Raha Wala, senior counsel of defense and intelligence for Human Rights First, said he is not surprised that many Americans support the use of torture, given its depiction in media.

However, he told CNA, “It’s important to listen to the experts, rather than the pundits.”

“(T)he experts on this are clear that torture is ineffective: there are better ways to gather intelligence.”

In the Human Rights First letter, the former interrogators — some of whom have interviewed top terror suspects for United States intelligence organizations — explained that the goal of interrogation is to build “a rapport” with a detainee and to understand him or her as a person. This approach encourages willing cooperation. It can reveal a detainee’s life story which “can be incredibly useful for understanding terrorist organizations, and detecting and ultimately thwarting terrorist plots.”

In contrast, they said, torture can provide less accurate and trustworthy information. In this way, it actually harms intelligence gathering and long-term work against terrorism and other national threats.

“If you talk to the professionals, they’ll say that torture — causing pain and suffering to an individual — actually compromises their memory, disrupts their ability to recall information and transmit it accurately to the interrogator, and often causes them to provide false information if they think that’s what the interrogator wants to hear,” Wala elaborated.

The use of torture by American forces can also be a recruitment tool extremist organizations use in propaganda, the former interrogators said.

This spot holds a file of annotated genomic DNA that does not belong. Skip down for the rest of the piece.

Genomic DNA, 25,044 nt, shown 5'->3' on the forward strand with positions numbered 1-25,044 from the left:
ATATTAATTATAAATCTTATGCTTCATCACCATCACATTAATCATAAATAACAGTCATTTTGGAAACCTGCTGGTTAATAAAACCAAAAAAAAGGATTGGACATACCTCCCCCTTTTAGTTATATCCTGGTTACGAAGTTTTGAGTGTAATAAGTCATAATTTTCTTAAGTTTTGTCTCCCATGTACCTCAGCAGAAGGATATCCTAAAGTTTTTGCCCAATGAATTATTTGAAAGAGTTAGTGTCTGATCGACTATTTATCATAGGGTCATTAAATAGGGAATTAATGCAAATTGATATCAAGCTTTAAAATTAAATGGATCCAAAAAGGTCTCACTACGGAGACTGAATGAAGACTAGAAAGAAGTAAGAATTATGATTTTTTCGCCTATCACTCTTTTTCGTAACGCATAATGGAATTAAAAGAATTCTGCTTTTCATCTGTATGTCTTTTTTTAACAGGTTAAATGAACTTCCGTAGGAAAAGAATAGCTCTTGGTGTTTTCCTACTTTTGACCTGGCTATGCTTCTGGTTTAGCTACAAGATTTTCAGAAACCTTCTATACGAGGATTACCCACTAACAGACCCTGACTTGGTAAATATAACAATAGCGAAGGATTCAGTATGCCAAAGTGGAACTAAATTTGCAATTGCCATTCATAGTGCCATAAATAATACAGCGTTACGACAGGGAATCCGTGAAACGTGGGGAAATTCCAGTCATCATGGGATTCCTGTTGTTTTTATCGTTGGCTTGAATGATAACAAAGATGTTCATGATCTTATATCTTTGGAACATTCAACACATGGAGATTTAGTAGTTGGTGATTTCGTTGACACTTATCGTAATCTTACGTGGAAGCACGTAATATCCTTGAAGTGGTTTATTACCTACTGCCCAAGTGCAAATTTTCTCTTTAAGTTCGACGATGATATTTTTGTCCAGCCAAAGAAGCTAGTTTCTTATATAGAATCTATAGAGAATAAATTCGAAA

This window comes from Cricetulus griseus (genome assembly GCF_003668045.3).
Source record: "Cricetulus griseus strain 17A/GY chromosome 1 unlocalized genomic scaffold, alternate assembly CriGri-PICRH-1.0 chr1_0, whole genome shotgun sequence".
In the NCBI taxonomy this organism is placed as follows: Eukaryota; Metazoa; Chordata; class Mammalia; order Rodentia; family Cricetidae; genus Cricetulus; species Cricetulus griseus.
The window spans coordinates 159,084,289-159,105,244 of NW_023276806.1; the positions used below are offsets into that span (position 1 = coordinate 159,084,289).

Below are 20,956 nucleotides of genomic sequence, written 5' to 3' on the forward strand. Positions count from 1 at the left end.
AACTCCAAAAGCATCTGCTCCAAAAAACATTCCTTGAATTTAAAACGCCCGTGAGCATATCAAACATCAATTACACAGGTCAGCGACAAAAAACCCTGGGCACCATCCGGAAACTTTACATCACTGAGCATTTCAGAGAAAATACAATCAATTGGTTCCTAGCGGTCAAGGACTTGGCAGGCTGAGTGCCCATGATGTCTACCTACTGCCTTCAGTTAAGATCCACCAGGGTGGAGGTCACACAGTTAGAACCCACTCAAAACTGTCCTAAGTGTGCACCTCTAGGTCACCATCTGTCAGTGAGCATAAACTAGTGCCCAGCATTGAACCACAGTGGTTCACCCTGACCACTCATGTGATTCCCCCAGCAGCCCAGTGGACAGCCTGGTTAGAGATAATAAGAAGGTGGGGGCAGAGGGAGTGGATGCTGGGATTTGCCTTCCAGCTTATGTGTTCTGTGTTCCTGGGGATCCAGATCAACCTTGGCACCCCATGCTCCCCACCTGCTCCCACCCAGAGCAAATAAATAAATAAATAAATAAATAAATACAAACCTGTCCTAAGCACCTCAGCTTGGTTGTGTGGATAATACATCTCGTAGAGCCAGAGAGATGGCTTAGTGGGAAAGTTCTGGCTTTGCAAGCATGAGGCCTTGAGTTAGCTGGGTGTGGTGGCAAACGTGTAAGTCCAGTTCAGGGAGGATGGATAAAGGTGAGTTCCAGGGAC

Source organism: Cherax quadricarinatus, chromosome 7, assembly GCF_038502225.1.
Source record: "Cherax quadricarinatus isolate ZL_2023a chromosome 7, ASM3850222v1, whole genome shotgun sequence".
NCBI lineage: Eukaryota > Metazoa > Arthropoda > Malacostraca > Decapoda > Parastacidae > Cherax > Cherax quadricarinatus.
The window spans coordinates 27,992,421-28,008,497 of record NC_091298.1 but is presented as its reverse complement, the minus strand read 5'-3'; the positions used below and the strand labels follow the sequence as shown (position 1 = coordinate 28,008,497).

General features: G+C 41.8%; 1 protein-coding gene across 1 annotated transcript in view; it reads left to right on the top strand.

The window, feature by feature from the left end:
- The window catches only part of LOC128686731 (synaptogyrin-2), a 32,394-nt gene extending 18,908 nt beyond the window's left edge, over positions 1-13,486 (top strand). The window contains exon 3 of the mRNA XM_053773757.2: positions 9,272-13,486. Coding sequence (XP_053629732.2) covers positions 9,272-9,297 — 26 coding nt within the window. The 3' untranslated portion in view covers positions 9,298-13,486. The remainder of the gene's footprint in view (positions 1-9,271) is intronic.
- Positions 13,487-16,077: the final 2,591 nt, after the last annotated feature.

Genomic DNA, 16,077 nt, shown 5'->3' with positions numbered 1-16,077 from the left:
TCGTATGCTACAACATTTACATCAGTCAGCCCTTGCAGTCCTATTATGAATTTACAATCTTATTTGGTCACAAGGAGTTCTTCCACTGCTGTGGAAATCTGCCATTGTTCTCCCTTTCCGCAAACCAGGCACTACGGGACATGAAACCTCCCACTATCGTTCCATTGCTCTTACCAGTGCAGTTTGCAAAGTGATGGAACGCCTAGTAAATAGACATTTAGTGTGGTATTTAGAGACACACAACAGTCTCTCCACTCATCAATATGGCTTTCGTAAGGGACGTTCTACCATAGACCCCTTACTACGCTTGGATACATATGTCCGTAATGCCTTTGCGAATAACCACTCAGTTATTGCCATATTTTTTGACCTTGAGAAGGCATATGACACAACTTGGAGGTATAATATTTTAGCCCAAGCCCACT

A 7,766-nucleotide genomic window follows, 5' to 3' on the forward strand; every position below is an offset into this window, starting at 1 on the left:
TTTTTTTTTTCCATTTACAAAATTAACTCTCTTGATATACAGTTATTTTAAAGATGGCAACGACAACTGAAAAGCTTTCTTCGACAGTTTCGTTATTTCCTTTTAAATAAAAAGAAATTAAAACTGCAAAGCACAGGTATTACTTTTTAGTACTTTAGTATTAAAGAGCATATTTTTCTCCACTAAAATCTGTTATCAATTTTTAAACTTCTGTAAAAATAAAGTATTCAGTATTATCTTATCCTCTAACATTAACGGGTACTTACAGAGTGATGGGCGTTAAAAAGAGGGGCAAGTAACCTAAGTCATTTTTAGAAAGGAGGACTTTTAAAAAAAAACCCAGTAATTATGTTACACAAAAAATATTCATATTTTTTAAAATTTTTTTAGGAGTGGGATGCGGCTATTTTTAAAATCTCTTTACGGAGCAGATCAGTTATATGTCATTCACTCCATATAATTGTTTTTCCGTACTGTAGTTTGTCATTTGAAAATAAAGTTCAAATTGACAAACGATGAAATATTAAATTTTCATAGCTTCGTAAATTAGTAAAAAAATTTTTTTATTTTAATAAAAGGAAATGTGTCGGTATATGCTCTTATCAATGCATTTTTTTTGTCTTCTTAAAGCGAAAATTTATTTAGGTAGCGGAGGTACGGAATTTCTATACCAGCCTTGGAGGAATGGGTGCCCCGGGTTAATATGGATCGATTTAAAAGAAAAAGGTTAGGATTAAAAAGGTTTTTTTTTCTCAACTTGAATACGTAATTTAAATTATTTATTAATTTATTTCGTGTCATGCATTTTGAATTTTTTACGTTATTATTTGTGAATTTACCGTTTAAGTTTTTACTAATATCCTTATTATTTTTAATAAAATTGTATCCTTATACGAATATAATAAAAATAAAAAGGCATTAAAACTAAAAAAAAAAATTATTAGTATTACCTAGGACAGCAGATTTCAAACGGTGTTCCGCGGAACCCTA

“It is a hard truth, but we note that a large proportion of the fighters who opposed the U.S. in Iraq did so expressly as a result of the U.S. use of ‘enhanced interrogation,’ which the entire world recognizes as, quite simply, torture,” said the interrogators’ letter.

Wala said that he had heard similar explanations from former extremists. He noted that the Islamic State group is “reportedly dressing prisoners in orange jumpsuits, waterboarding them, as part of a propaganda effort.”

“I think it’s really important in the struggle against terrorism for the United States to as clearly and persuasively distinguish its actions from those of the terrorist groups that we are seeking to ultimately defeat,” he commented.  

Under current laws, the U.S. already has the guidelines available to do just that, Wala said.

“It’s been clear for decades that torture is universally prohibited,” he said. He noted international rules against torture in the Geneva Convention, the Universal Declaration of Human Rights, and the United Nations Convention Against Torture. There are also federal laws banning the use of torture by U.S. forces that were passed with support from both political parties.

“Even then Congress came together after the abuses of Abu Ghraib, and passed legislation prohibiting cruel inhuman or degrading treatment,” Wala added. A 2015 law limited interrogation to techniques listed in the Army Field Manual, “which explicitly prohibits waterboarding and other forms of abuse.”

“This is not a partisan issue,” Wala said. “Any policymaker or candidate who is suggesting a return to these tactics is essentially going against clear domestic and international law.”